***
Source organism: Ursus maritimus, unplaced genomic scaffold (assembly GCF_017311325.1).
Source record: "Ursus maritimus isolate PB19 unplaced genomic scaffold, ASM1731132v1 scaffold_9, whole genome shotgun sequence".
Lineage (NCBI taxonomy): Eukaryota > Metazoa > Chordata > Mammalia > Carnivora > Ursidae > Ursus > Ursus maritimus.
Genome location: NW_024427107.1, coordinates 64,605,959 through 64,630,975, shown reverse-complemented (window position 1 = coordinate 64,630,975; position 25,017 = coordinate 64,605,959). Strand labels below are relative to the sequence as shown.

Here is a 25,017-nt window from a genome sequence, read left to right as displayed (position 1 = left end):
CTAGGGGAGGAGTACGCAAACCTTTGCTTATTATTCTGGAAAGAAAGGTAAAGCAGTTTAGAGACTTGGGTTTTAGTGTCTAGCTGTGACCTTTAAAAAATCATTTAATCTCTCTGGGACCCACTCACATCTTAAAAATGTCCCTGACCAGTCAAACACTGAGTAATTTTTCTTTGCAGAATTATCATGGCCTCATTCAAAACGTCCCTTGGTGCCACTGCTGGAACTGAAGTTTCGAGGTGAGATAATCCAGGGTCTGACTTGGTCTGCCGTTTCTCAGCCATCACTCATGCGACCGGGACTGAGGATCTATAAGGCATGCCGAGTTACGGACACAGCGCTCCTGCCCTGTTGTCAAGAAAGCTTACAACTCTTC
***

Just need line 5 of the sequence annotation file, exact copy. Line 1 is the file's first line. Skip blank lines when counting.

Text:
Here is a 25,017-nt window from a genome sequence, read left to right as displayed (position 1 = left end):